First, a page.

Today I share with you a chat I had with actress Gianna Simone on a wide variety of nutrition topics.
This episode features audio from Dr. Greger’s Interview with Gianna Simone. Visit the video page for the doctor’s notes related to this podcast.
Have you ever wondered if there’s a natural way to lower your high blood pressure, guard against Alzheimer's, lose weight, and feel better? Well as it turns out there is. Michael Greger, M.D. FACLM, founder of NutritionFacts.org, and author of the instant New York Times bestseller “How Not to Die” celebrates evidence-based nutrition to add years to our life and life to our years.
Today I share with you a chat I had with actress Gianna Simone on a wide variety of nutrition topics.
This episode features audio from Dr. Greger’s Interview with Gianna Simone. Visit the video page for the doctor’s notes related to this podcast.
Hello and welcome to the Nutrition Facts podcast, I’m your host Dr. Michael Greger.
Now, I know I’ve made a name for myself in explaining how not to do certain things – just look at my books – How NOT to Die – and my upcoming book, How NOT to Diet. But what I want to share with you is actually quite positive: what’s the best way to live a healthy life? Here are some answers.
A few months ago I met up with the amazing actress, and producer Gianna Simone, for an interview. In this 30-minute conversation, Gianna and I discuss healthy pregnancies, the science of soy, supplements and more. Enjoy.
Gianna: Hello, and welcome back to Love, Gianna. Today I’m here with the incredible Dr. Greger.
Dr. Greger: Happy to be here.
Gianna: Please tell us a little bit about yourself and how you became a leader in the field, NutritionFacts.org, and any books that you’ve written that you’d like to talk about.
Dr. Greger: Wow! I am a physician, specializing in lifestyle medicine using diet and exercise to not only prevent disease, but to treat and reverse it as well. And it all really goes back to my grandma. I think the spark for many kids to want to be a doctor when they grow up is watching a grandparent get sick or even die, but for me was watching my grandma get better.
She was diagnosed with end stage heart disease. Already had so many bypass surgeries, nothing more the doctors could do. She was sent home in a wheelchair to die. Crushing chest pain. But then she heard about this guy, Nathan Pritikin, one of our early lifestyle medicine pioneers, and what happened next is actually detailed in Pritikin’s biography, to talk about Frances Greger, my grandma. She was one of his early patients, featured in his biography as one of his early success stories. They wheeled her in, and she walked out a few weeks later. She was walking 10 miles a day, and though she was given her medical death sentence at age 65, thanks to a healthy diet was able to enjoy another 31 years on this planet to age 96, to continue to enjoy her six grandkids including me. So that’s why I went into medicine. That’s why I practice the type of medicine I do, lifestyle medicine. That’s why I started NutritionFacts.org. That’s why I wrote the book, “How Not to Die.” That’s why all the proceeds from all my books all go to charity. I just want to do for your family what Pritikin did for my family.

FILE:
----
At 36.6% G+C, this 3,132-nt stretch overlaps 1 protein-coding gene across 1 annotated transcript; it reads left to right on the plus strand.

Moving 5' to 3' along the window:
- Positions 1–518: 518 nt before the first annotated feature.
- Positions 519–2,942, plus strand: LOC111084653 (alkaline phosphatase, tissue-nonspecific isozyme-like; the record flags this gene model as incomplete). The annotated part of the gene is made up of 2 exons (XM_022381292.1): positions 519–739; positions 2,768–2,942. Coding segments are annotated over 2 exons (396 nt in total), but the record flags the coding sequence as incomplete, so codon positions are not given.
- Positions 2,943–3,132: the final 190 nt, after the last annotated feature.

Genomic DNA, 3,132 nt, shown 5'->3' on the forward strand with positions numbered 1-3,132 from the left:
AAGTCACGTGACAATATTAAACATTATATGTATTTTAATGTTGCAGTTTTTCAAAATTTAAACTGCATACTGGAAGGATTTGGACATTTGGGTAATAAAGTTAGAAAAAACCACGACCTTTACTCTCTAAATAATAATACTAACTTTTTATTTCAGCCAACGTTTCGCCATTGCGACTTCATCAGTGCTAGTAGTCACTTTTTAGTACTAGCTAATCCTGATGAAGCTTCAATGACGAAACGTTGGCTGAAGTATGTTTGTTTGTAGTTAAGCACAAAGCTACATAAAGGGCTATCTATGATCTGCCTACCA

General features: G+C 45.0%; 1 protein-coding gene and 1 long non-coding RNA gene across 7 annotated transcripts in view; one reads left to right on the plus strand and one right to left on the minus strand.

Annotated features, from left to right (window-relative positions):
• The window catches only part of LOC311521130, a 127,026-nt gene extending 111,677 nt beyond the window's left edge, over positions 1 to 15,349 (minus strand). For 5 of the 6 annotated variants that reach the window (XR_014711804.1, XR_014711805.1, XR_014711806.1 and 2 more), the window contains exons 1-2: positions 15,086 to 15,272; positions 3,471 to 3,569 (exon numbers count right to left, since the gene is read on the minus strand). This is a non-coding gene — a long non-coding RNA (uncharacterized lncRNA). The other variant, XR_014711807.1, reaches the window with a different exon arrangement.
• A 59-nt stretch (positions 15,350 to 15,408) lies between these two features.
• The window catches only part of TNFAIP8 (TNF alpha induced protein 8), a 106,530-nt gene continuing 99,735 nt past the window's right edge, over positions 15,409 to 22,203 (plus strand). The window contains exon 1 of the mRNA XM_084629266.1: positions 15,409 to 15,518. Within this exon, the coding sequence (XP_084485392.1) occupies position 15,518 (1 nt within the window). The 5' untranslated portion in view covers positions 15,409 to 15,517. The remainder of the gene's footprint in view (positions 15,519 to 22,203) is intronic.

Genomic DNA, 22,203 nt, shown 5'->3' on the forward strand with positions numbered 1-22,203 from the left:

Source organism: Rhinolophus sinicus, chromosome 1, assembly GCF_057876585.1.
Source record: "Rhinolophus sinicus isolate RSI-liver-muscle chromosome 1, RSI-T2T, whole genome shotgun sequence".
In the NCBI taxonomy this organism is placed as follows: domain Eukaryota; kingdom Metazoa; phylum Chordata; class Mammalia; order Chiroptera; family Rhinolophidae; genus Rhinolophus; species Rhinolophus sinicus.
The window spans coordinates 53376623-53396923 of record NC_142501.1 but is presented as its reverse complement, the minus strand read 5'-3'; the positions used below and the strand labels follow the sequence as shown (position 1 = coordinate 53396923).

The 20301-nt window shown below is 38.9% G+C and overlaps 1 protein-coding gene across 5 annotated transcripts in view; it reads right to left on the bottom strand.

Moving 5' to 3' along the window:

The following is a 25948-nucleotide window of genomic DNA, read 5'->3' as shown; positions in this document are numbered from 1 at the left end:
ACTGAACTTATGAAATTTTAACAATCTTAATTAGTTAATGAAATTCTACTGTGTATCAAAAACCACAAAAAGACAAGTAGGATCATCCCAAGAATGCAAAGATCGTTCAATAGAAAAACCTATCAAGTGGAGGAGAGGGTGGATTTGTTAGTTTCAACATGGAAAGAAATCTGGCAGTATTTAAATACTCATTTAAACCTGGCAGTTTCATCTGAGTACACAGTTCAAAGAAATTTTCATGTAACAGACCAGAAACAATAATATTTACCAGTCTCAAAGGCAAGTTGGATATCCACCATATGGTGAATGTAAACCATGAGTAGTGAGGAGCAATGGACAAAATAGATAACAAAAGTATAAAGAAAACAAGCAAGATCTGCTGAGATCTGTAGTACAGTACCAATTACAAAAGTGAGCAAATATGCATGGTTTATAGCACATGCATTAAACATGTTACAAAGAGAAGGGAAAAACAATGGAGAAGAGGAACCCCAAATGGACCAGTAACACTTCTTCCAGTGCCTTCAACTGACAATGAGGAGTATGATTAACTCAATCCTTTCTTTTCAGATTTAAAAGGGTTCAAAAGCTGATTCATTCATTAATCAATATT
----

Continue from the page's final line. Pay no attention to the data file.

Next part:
Gianna: That’s amazing. First question: how much fat and protein do we need daily? What are the best sources? And how much should athletes be eating?
Dr. Greger: Well, you know, we don’t eat macronutrients; we don’t eat micro nutrients. We eat food, and I think that’s one of the ways in which the food industry is able to become a trillion dollar—the processed food industry has become a trillion-dollar industry because if you just care about carbs or fat or protein or magnesium, vitamin C, whatever, they can give you, you know, junk food to match. You want Paleo junk food, we’ll give you vegan junk food, we’ll give you fat free junk food, we’ll give you… I mean any kind of junk food you want because it’s all about macro nutrients or it’s all about whatever particular thing, right? On Fruit Loops, they can say, “with fiber, vitamin D” with all this stuff, and that gives us this kind of health halo, when in fact it should all be about food.
And the reason people don’t talk about food is there’s no money to be made in food. In fact, produce goes bad; it’s like the worst possible investment. There’s no markup value. Can’t sit on the shelf like a Twinkie for a couple weeks. And look, even a broccoli grower is not going to put an ad on TV for broccoli because, you know, they’ll just buy a competitor’s broccoli. There’s just no money to be made. You’re never going to see an ad on TV for sweet potatoes because there’s just no money to be made. That’s not where the profit is. The system is set up to reward just the unhealthiest but most profitable behavior.